Leonard Kleinrock, UCLA faculty in Computer Science since 1964. He received his BA from CCNY and MA and PhD from the Massachusetts
Institute of Technology. Kleinrock ran the University of California, Los Angeles (UCLA) Network Measurement Center (NMC),
the first ARPANET node. The Kleinrock Papers include: McGraw-Hill Publishers correspondence; technical notes; Advanced Research
Projects Agency progress reports; publications materials; Interface Message processor logs; SPADE administrative notes; Miscellaneous
Network Notes; ARPANET Satellite System notes; Packet Radio Temp notes; and Networks Use Technical notes.
Leonard Kleinrock was born in New York City on June 13, 1934. He received a Bachelor of Electrical Engineering degree in 1957
from the City College of New York, and a master's degree and a doctorate (Ph.D.) in electrical engineering and computer science
from the Massachusetts Institute of Technology (MIT) in 1959 and 1963 respectively. Kleinrock developed a mathematical theory
of packet networks, the technology underpinning the Internet, while a graduate student at MIT in the period from 1960-1962.
Kleinrock has served as a Professor of Computer Science at the University of California Los Angeles (UCLA) since 1963. The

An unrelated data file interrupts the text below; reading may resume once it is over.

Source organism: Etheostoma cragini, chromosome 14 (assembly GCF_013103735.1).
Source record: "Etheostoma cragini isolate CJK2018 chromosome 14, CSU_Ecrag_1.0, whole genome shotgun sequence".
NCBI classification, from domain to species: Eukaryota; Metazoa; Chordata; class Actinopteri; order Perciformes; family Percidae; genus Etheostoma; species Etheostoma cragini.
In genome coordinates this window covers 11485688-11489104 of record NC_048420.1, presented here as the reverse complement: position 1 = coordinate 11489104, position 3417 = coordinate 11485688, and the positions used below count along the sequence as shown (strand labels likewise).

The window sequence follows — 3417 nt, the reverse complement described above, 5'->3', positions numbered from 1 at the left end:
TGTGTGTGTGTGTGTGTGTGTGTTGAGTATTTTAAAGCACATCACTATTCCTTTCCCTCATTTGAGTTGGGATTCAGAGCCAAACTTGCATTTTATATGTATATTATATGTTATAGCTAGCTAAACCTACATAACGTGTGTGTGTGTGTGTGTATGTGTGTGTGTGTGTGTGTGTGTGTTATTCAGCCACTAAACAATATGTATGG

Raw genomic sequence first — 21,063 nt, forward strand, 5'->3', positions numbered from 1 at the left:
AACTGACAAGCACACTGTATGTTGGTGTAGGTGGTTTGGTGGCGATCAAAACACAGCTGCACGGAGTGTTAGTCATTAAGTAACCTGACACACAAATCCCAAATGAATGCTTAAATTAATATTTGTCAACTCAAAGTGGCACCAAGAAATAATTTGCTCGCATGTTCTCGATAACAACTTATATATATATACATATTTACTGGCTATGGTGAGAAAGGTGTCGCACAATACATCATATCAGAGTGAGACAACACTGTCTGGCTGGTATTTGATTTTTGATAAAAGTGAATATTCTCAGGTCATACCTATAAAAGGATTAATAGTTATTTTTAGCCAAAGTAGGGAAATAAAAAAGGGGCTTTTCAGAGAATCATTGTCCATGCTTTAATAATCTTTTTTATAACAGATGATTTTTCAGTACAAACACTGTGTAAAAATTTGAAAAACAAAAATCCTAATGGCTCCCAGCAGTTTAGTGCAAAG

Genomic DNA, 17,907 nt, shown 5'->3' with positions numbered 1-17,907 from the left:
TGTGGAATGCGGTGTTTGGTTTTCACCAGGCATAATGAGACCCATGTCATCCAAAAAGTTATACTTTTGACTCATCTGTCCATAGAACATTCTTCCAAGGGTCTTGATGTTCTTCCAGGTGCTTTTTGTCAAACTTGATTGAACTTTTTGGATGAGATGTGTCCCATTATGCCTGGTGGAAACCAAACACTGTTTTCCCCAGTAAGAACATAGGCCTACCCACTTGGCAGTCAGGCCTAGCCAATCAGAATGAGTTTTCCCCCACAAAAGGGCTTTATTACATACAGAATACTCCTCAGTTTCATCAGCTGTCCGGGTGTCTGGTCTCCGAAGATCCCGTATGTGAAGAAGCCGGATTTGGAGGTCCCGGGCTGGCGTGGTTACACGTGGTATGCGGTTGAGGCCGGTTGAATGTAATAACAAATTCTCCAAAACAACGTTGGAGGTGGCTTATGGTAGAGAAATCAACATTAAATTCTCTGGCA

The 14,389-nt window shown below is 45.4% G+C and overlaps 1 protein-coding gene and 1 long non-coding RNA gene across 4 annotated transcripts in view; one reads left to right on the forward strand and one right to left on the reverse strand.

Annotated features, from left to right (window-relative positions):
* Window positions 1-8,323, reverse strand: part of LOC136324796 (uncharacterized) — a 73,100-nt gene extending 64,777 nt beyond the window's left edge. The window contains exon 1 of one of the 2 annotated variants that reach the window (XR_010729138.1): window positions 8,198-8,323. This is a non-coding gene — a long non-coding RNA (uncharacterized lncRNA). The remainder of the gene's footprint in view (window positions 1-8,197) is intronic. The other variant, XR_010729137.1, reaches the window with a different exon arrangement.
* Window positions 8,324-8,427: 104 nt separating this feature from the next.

first host-to-host ARPANET connection occurred in the UCLA Network Measurement Center run by Kleinrock (3420 Boelter Hall
at UCLA) when his SDS Sigma 7 Host computer became the first node of the Internet in September 1969. From UCLA, Kleinrock
directed the transmission of the first message to pass over the Internet on October 29, 1969. Kleinrock served with programmer
Charley Kline as Chairman of the Computer Science department at UCLA from 1991-1995 and is a Distinguished Professor of Computer
Science at UCLA. During his tenure at UCLA, Kleinrock supervised the research for 48 Ph.D. students and numerous M.S. students
who formed a core of advanced networking experts. Kleinrock has published over 250 papers and authored six books on a wide
array of subjects, including packet switching networks, packet radio networks, local area networks, broadband networks, gigabit
networks, nomadic computing, intelligent software agents, performance evaluation, and peer-to-peer networks. Kleinrock received
numerous awards including the prestigious National Medal of Science in 2008 for his contributions to the mathematical theory
of modern data networks and for the functional specification of packet switching. In 2012, Kleinrock was inducted into the
Internet Hall of Fame by the Internet Society.
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